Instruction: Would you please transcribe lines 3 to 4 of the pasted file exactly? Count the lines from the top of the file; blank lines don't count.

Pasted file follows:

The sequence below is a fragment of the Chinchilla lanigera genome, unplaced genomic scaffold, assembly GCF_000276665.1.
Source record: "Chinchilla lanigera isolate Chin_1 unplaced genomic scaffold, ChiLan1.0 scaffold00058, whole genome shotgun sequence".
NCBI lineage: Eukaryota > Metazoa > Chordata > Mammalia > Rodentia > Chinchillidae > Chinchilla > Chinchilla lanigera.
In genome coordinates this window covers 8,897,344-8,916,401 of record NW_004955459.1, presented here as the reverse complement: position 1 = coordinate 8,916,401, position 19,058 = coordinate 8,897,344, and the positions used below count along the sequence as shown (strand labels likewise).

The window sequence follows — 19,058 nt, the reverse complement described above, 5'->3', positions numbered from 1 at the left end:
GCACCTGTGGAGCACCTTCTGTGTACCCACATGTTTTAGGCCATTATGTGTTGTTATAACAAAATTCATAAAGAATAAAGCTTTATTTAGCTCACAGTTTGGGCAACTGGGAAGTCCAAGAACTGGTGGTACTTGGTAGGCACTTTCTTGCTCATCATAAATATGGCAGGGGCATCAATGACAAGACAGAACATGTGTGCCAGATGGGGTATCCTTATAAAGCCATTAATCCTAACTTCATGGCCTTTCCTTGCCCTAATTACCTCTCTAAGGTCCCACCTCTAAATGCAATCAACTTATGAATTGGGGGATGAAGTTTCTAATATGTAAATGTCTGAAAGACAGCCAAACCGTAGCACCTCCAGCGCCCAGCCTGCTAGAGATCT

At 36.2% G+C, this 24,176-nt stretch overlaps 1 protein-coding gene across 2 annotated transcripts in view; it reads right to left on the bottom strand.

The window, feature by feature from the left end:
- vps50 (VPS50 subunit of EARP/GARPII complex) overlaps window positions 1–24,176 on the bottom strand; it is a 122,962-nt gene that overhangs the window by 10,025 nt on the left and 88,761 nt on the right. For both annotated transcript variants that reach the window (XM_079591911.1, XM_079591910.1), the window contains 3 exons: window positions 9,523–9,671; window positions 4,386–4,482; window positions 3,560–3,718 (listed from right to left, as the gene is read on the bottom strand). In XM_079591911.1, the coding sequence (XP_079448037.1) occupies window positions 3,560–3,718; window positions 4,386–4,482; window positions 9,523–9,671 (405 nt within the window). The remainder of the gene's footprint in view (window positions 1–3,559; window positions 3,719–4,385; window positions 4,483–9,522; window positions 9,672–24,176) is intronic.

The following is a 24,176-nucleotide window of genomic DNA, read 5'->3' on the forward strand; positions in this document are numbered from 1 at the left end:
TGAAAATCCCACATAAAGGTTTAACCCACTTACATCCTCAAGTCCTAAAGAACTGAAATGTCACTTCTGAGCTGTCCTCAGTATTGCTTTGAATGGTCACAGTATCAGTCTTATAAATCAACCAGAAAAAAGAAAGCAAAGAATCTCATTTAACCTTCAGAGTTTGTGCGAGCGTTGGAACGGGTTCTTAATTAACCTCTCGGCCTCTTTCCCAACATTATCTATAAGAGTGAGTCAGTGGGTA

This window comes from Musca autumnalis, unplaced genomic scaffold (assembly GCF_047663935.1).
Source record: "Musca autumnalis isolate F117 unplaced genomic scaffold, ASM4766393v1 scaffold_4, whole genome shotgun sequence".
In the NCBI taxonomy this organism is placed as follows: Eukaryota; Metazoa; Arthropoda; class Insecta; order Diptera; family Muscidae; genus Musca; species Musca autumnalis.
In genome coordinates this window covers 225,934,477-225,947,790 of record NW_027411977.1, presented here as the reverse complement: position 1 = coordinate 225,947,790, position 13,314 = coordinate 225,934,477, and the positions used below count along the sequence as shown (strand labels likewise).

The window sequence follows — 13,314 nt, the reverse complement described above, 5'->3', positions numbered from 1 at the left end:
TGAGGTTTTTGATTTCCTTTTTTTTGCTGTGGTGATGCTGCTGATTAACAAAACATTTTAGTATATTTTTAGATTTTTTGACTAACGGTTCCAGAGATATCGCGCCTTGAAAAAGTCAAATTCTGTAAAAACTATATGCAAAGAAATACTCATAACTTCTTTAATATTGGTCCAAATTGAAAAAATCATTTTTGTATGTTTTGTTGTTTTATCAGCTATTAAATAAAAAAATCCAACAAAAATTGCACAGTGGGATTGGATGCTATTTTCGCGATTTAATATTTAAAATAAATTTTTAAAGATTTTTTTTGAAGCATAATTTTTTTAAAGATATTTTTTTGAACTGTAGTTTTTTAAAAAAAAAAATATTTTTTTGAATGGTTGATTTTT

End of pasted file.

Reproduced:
NCBI lineage: Eukaryota > Metazoa > Chordata > Mammalia > Rodentia > Chinchillidae > Chinchilla > Chinchilla lanigera.
In genome coordinates this window covers 8,897,344-8,916,401 of record NW_004955459.1, presented here as the reverse complement: position 1 = coordinate 8,916,401, position 19,058 = coordinate 8,897,344, and the positions used below count along the sequence as shown (strand labels likewise).